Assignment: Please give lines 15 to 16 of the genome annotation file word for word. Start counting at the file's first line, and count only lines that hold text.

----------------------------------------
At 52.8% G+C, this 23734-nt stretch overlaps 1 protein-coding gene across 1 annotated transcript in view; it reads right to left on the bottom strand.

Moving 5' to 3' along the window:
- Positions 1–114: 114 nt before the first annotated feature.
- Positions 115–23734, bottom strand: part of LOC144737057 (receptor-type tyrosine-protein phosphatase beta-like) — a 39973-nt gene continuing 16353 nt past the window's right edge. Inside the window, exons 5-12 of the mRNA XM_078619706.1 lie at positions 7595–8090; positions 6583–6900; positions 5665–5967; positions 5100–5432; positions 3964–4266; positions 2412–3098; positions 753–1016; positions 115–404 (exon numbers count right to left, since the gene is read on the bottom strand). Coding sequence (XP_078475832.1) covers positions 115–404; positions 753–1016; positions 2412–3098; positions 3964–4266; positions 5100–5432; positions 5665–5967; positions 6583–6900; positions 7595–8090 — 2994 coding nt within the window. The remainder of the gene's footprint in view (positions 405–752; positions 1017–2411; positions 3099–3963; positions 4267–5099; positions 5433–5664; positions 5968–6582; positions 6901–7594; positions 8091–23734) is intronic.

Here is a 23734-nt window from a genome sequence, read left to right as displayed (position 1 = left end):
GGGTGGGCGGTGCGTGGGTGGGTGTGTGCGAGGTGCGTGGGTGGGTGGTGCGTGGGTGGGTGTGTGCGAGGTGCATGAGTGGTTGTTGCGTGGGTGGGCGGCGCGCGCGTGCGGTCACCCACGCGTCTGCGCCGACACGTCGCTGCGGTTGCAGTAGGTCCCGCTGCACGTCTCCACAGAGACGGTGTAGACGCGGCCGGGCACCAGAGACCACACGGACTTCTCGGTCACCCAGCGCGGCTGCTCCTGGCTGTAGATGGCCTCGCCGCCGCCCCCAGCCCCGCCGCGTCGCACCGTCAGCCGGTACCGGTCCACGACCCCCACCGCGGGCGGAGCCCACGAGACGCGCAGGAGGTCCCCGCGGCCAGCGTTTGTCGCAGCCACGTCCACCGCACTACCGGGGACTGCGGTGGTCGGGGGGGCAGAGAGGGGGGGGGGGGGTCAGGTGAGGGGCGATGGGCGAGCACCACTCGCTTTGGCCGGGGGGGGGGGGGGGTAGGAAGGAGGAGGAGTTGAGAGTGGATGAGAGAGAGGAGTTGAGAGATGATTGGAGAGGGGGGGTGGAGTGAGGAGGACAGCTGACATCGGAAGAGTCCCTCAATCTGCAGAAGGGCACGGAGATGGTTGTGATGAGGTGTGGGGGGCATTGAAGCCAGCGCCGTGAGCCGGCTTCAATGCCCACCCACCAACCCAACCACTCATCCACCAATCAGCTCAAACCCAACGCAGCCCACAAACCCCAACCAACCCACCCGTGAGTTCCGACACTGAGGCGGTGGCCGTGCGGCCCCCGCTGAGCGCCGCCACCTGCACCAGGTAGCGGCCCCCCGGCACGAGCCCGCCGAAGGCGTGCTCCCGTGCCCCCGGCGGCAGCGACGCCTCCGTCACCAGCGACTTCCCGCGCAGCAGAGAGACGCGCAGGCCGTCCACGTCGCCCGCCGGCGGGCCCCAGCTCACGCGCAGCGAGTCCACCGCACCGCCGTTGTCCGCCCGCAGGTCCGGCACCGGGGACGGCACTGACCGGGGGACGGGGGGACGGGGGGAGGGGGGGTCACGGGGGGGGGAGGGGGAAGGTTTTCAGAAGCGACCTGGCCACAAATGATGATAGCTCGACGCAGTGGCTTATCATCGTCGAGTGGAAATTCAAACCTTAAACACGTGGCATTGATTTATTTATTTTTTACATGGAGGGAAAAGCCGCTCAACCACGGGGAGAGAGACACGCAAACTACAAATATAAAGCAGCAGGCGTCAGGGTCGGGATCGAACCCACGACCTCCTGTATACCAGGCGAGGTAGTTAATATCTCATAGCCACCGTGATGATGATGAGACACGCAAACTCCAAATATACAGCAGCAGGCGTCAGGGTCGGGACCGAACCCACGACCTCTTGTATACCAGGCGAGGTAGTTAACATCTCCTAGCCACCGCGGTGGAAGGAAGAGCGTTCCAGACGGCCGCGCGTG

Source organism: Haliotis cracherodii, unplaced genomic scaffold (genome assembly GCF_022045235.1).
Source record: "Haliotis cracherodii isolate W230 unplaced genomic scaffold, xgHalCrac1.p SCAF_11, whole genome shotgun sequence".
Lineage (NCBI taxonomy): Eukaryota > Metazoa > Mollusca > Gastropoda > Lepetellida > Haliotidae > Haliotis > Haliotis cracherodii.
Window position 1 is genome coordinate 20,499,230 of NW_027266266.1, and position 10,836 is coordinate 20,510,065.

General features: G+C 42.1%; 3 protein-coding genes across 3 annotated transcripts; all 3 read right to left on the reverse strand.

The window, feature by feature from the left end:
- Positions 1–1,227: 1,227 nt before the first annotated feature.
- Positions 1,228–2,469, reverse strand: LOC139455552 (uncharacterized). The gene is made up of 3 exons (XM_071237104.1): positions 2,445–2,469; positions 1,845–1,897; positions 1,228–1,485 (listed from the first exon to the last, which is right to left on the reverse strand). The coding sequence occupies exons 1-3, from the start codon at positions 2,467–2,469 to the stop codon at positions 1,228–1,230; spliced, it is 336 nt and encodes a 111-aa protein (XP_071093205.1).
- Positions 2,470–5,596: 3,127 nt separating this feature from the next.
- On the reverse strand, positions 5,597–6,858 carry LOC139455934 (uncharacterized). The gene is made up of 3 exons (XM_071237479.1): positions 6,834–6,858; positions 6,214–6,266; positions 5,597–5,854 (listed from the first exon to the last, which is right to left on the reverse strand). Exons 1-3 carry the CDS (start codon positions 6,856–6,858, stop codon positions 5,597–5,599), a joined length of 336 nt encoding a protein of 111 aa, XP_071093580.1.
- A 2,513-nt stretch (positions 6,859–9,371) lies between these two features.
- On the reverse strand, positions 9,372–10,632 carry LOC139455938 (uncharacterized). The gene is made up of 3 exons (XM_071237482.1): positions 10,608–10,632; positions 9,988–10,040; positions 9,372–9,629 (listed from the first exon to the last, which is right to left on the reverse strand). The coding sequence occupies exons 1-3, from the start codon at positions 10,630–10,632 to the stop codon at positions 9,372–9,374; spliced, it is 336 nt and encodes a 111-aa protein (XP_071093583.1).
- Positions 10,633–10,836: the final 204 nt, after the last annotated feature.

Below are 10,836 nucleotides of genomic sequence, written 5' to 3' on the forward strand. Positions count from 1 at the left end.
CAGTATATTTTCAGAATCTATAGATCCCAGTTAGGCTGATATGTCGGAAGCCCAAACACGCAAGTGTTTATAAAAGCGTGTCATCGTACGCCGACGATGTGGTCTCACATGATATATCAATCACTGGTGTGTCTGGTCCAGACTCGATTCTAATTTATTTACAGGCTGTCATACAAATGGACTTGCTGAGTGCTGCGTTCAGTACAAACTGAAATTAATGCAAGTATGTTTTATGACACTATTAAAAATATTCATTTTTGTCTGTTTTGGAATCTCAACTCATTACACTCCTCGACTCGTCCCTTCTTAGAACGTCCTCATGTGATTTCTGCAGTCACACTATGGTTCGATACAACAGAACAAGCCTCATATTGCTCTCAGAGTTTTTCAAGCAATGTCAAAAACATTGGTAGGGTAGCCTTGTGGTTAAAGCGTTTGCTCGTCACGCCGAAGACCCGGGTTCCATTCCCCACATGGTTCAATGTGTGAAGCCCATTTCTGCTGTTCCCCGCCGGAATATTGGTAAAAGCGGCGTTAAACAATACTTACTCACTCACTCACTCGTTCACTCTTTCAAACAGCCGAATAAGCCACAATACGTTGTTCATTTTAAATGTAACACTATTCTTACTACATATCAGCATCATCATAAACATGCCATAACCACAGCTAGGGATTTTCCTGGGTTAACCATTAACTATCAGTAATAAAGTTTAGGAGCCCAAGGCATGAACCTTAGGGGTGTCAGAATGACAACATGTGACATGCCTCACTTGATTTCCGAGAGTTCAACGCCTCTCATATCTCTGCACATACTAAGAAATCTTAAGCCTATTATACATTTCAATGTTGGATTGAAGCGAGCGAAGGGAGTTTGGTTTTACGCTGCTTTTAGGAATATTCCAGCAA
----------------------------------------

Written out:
- Positions 2,470–5,596: 3,127 nt separating this feature from the next.
- On the reverse strand, positions 5,597–6,858 carry LOC139455934 (uncharacterized). The gene is made up of 3 exons (XM_071237479.1): positions 6,834–6,858; positions 6,214–6,266; positions 5,597–5,854 (listed from the first exon to the last, which is right to left on the reverse strand). Exons 1-3 carry the CDS (start codon positions 6,856–6,858, stop codon positions 5,597–5,599), a joined length of 336 nt encoding a protein of 111 aa, XP_071093580.1.